LifeIsXbox’s Verses of Enchantment review | I love deckbuilding games, I’m a huge fan of clever ideas and when a new Belgian game releases, I always want to show it my support. I’m excited to play a game that meets all the aforementioned criteria.
I first met the solo developer, Ibe Denaux, at a small local game expo in Bruges (Belgium) and while I normally know about pretty much every Belgian game in development, his clever deckbuilding title had eluded me. It only took a few seconds for me to applaud some of the original ideas that were being used here: the artwork taken from public domain paintings, the AI-generated poetry and then a type of spell-based card game that felt new and fresh.
One year later, I already get to play the finished product and I’ve had a great time with it. Let’s get this review on the dotted road.
ℹ️ Reviewed on PC | Review code bought myself (to support Belgian games!) this review is the personal opinion of the writer.
What we Liked!
- Single-player campaign | In Verses of Enchantment you play as a new mage in a world where magic is created by writing poetry. It’s a power only the elite is allowed to use, but you’re here to change that. You travel the world by navigating on a map and going to new places, talking to other mages and challenging them to duels. Sometimes specific criteria needs to be met before they want to face you. The story progresses by collecting new cards, so you’ll have to win some duels to get there.
- Poetry-powered spells | Each turn, you get to play three word-spells from your hand and those words will be used to write a poem in the next turn. Many of your cards will only activate if the poem contains a word from the other categories (Gloom, Brilliance, Nature, Ego, Passion) so you’ll need to plan ahead to do a large amount of damage. There are also passive effects like Heartbreak (can’t heal) or Rejuvenate (heal 7 at the start of your turn) that in turn activate your cards, or your opponents’.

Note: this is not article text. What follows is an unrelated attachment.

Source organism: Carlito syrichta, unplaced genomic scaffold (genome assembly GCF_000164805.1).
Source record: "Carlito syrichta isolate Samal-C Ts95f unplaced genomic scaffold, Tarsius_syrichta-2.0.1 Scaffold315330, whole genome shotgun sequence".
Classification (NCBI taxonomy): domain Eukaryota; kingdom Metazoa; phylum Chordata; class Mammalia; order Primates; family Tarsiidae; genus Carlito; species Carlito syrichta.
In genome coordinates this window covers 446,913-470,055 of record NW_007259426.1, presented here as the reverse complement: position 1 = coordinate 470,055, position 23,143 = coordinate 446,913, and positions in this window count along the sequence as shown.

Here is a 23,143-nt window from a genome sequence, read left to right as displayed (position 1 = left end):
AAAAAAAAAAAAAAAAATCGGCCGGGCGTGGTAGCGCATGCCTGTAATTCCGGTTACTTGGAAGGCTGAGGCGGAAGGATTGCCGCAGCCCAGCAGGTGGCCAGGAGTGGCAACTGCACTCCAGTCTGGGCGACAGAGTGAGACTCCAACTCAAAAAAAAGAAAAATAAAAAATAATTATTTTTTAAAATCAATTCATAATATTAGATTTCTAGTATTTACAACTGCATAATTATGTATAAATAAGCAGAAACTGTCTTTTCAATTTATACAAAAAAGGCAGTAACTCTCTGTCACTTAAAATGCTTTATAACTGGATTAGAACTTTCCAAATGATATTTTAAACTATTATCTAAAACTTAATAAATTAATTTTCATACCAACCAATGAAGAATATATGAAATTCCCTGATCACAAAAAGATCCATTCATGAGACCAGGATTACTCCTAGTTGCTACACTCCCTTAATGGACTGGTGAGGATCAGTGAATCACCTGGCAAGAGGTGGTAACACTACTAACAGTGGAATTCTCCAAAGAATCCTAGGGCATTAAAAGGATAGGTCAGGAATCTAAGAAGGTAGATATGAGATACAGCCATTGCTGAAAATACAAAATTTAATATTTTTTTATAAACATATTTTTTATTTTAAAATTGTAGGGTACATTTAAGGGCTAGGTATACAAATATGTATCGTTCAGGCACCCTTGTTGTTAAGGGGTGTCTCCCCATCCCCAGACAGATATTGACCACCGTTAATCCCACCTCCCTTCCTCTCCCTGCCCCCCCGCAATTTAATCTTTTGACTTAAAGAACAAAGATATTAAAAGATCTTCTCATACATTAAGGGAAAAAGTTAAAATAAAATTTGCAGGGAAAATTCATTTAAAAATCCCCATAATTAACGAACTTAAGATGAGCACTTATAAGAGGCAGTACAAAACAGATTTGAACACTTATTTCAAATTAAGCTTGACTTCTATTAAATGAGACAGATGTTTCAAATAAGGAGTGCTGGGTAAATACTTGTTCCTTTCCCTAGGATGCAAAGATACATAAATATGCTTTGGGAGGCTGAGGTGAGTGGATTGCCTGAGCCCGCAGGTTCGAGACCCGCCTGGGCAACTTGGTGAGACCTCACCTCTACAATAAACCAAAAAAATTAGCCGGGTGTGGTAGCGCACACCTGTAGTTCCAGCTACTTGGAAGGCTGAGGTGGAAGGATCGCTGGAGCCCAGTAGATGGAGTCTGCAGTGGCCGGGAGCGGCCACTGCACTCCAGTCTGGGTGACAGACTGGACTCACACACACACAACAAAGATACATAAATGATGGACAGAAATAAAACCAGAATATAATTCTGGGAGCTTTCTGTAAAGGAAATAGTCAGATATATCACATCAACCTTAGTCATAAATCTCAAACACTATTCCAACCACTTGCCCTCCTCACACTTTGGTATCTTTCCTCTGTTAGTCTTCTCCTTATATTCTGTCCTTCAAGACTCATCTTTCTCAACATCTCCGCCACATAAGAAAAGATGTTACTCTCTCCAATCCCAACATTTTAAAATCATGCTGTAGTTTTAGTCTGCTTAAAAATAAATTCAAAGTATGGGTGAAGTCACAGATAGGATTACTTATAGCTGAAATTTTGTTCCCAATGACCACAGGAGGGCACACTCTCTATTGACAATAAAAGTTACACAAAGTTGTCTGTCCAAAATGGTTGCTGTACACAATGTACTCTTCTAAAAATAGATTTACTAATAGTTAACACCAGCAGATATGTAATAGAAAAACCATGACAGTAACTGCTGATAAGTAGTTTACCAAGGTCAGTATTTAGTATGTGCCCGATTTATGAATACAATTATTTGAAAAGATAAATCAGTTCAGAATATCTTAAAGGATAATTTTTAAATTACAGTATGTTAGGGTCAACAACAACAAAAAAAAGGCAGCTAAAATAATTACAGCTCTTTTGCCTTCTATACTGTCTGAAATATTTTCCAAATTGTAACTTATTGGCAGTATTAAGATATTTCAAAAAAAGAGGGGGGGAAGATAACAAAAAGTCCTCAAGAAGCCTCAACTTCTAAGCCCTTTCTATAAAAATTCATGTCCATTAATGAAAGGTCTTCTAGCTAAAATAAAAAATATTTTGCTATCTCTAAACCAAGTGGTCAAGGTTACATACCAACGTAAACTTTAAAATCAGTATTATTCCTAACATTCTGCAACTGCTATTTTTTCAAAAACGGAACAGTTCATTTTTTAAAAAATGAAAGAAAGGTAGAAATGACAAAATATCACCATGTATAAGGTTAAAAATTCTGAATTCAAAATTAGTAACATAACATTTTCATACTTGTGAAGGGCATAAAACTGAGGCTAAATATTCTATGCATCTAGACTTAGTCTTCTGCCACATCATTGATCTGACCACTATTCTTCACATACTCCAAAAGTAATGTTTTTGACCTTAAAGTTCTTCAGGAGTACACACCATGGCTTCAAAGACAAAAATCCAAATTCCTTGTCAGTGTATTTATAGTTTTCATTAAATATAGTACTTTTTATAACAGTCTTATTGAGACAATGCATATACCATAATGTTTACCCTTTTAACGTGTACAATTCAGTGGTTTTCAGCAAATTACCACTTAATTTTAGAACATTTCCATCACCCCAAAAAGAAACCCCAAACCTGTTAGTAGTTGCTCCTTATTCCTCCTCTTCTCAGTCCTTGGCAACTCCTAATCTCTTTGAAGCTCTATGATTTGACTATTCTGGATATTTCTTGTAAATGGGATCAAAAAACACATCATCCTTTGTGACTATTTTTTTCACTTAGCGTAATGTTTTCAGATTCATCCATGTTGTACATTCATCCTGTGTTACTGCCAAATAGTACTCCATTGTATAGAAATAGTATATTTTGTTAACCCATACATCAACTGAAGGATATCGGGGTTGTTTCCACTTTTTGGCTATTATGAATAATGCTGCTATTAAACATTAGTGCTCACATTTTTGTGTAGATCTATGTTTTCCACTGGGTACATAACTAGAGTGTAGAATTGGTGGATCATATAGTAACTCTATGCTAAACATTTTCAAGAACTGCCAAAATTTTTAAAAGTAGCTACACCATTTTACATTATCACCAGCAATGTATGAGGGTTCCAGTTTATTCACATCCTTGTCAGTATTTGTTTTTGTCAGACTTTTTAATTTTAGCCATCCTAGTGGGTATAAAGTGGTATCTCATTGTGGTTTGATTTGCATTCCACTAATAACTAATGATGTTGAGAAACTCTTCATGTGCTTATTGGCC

- Highlights | I like how activated cards are highlighted in your hand, which makes it easier to make decisions. If your card only deals damage if the previous poem does or does not contain certain colours, it will have a shiny effect telling you that it’s active. A nice touch!
- Everything is known information | You get to see your opponent’s deck before facing them, so you can build one of your own to counter their tactics, and during each battle, you can see their hand so you can kind of anticipate what they’ll do next. If the opponent is going to throw up a Shield (prevent all damage) then you probably shouldn’t waste time building a combo to deal damage the next turn, because it will be wasted.
- Multiplayer | This solves the multiplayer problem a lot of games like this have in a simple manner; you can simply play against your friends on the same device. There is no hidden information, so you don’t need to hide your hand for your opponent. There is no built-in online multiplayer, however, but you can work around that through Steam’s Remote Play function.
- Random Elements | But the random elements keep it exciting. Even if you only use Gloom words, there is still a chance a Passion word sneaks into your next poem, deactivating a card in your hand because it only works in the absence of those. But it makes sense: after all, Death has a lot of ties to Love in poetry.
- Old feels fresh | The artwork used here are all paintings from the public domain, meaning they are free to use. It’s a clever workaround to having to pay artists for each spell or avatar for an opposing mage, but it took careful moderation to find art that worked well together and that fit the many spells in the game. I could also appreciate the animated scene at the start of the game, where the art came to life. Would have been nice if more of those effects made it into the duels though.